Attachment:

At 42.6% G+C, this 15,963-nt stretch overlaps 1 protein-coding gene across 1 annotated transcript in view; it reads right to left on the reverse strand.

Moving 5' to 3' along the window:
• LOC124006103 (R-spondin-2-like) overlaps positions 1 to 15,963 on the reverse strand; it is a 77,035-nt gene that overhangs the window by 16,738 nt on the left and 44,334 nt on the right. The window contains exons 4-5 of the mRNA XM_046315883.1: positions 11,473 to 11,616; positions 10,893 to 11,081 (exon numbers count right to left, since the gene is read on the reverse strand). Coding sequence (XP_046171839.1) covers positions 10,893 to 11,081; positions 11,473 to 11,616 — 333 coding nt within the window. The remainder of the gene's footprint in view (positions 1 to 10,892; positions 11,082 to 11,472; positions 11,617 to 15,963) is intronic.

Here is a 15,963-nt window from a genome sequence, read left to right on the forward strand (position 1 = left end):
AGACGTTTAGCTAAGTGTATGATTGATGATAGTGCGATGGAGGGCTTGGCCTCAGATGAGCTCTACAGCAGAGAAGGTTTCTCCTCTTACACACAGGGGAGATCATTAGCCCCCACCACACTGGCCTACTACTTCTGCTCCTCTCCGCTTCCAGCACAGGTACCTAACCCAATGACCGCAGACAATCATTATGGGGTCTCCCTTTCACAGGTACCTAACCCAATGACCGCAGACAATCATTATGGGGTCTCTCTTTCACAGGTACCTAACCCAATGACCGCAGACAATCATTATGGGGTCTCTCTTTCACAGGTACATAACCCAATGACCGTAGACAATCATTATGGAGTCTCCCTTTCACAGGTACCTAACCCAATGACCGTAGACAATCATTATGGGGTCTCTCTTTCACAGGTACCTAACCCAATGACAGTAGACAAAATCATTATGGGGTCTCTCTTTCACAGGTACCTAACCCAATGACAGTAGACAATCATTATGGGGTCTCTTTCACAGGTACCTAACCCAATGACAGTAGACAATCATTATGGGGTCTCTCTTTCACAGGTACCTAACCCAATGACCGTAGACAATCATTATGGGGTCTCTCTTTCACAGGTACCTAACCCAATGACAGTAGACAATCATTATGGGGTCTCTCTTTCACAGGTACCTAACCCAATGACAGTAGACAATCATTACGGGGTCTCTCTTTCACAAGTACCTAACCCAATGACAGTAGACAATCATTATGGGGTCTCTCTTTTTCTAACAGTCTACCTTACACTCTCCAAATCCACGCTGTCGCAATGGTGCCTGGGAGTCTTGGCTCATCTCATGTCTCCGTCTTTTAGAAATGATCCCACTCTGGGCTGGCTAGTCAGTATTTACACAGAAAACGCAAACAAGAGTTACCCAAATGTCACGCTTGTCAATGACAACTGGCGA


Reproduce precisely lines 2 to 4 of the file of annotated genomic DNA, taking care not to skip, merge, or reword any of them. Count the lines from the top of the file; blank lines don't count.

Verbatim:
Moving 5' to 3' along the window:
• LOC124006103 (R-spondin-2-like) overlaps positions 1 to 15,963 on the reverse strand; it is a 77,035-nt gene that overhangs the window by 16,738 nt on the left and 44,334 nt on the right. The window contains exons 4-5 of the mRNA XM_046315883.1: positions 11,473 to 11,616; positions 10,893 to 11,081 (exon numbers count right to left, since the gene is read on the reverse strand). Coding sequence (XP_046171839.1) covers positions 10,893 to 11,081; positions 11,473 to 11,616 — 333 coding nt within the window. The remainder of the gene's footprint in view (positions 1 to 10,892; positions 11,082 to 11,472; positions 11,617 to 15,963) is intronic.

Here is a 15,963-nt window from a genome sequence, read left to right on the forward strand (position 1 = left end):